I ordered this book purely on the basis of reviews. I’d never heard of Jeff VanderMeer, but the book sounded quirky, unconventional, and interesting. On two out of three, I definitely got my money’s worth.
This is essentially a fully immersive, highly self-referential collection of stories about the city Ambergris, the Freshwater Squid in the river that passes by, the mushroom people that are its original inhabitants, and the humans that try to make the city their own. There are glossaries, bibliographies, and all sorts of other bits, each with a story to tell. Some of the stories appear to be previously published (it’s a little hard to tell from the credits).
Probably the most accurate thing I can say about the book is that it’s clever. In fact, relentlessly clever, and not always in a good way. It starts off well enough, with a fairly straightforward story (“Dradin in Love”) introducing the gritty and complex city. The writing is good, and there are all sorts of in-jokes (I presume I missed many). I found the story dragged a bit, though the ending was strong.
For me, part of the problem with “Dradin”, and with the rest of the book, is that I just wasn’t very interested in Ambergris. VanderMeer has clearly had a lot of fun fleshing out backstory for the city and many of its characters, but it didn’t really grab me. What was intriguing were the mushroom people and their mysterious history. Unfortunately, while they form an important backdrop to the story, VanderMeer never really digs into them in a very fulfilling way. Instead, the story is about the humans and their version of the city, which I found far less compelling.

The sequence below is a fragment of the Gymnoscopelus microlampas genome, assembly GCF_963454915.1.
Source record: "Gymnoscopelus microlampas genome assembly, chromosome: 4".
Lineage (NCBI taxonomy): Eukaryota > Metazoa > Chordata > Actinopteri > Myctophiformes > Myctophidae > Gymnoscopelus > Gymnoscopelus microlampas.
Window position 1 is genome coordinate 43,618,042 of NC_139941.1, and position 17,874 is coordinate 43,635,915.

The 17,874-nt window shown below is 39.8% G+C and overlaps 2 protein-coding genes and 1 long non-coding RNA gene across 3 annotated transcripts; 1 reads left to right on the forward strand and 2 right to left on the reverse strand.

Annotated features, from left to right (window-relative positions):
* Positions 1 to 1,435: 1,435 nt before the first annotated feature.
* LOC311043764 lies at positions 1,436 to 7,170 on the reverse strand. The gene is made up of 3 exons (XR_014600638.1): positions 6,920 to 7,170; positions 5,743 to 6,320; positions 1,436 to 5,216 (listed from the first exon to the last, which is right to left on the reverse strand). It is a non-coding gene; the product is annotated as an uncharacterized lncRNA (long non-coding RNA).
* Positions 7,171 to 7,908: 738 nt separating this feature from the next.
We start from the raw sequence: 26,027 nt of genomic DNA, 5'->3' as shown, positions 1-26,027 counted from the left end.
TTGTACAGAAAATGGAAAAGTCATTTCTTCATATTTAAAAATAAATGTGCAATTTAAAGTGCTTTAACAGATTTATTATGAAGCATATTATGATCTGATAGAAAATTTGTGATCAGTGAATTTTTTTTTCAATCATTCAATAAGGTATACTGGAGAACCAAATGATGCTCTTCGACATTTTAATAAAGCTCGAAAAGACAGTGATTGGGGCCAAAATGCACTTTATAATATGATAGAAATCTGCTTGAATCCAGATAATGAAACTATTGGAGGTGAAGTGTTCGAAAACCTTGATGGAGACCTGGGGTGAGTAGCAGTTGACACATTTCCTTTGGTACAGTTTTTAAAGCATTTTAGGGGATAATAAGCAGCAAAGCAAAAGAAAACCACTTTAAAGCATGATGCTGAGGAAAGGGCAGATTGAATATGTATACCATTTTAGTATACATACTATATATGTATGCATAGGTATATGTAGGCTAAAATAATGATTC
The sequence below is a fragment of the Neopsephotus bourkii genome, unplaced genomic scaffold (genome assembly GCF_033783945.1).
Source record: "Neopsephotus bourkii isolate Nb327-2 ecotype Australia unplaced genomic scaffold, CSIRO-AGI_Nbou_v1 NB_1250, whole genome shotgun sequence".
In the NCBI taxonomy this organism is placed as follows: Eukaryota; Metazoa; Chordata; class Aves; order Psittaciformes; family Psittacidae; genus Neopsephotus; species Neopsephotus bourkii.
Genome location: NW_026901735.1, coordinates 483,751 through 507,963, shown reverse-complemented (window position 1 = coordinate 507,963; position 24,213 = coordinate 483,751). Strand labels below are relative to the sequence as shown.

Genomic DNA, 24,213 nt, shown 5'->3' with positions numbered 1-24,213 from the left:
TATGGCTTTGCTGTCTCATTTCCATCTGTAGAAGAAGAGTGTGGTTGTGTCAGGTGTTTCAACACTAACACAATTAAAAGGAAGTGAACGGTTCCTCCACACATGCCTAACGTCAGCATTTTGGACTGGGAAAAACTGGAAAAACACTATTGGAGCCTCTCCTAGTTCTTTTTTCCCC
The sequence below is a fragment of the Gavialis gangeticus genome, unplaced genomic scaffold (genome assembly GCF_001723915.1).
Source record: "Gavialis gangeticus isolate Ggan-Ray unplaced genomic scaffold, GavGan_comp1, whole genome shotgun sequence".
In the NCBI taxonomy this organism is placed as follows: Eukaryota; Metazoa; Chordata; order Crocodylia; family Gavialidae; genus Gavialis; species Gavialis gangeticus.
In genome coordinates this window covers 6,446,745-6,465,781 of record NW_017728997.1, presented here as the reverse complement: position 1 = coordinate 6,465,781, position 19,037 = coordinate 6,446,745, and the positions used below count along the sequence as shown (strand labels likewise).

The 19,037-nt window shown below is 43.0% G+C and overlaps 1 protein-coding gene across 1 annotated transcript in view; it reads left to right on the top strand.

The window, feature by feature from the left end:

This book has a lot of unusual pieces, and I read everything – including the glossary and the 40 page bibliography (for a 50 page story). I found a lot of humor (and hidden stories). The only thing I didn’t do was to decode the last paragraph of one story. By that point, I just didn’t care very much. The jokes and references had long before begun to seem not only tired, but self-indulgent. I like writers who experiment, but the truth is that a lot of experiments fail. Sadly, I had the fear that they would even before I finished “Dradin”.
My ultimate impression was that I was reading a cult novel without being a member of the cult. I was willing to become one, but the literature on offer just didn’t make me want to convert. In the end, I recognize VanderMeer as a talented, intelligent writer, but I really can’t recommend this book to anyone who’s not already a fan – at least of VanderMeer, if not of Ambergris.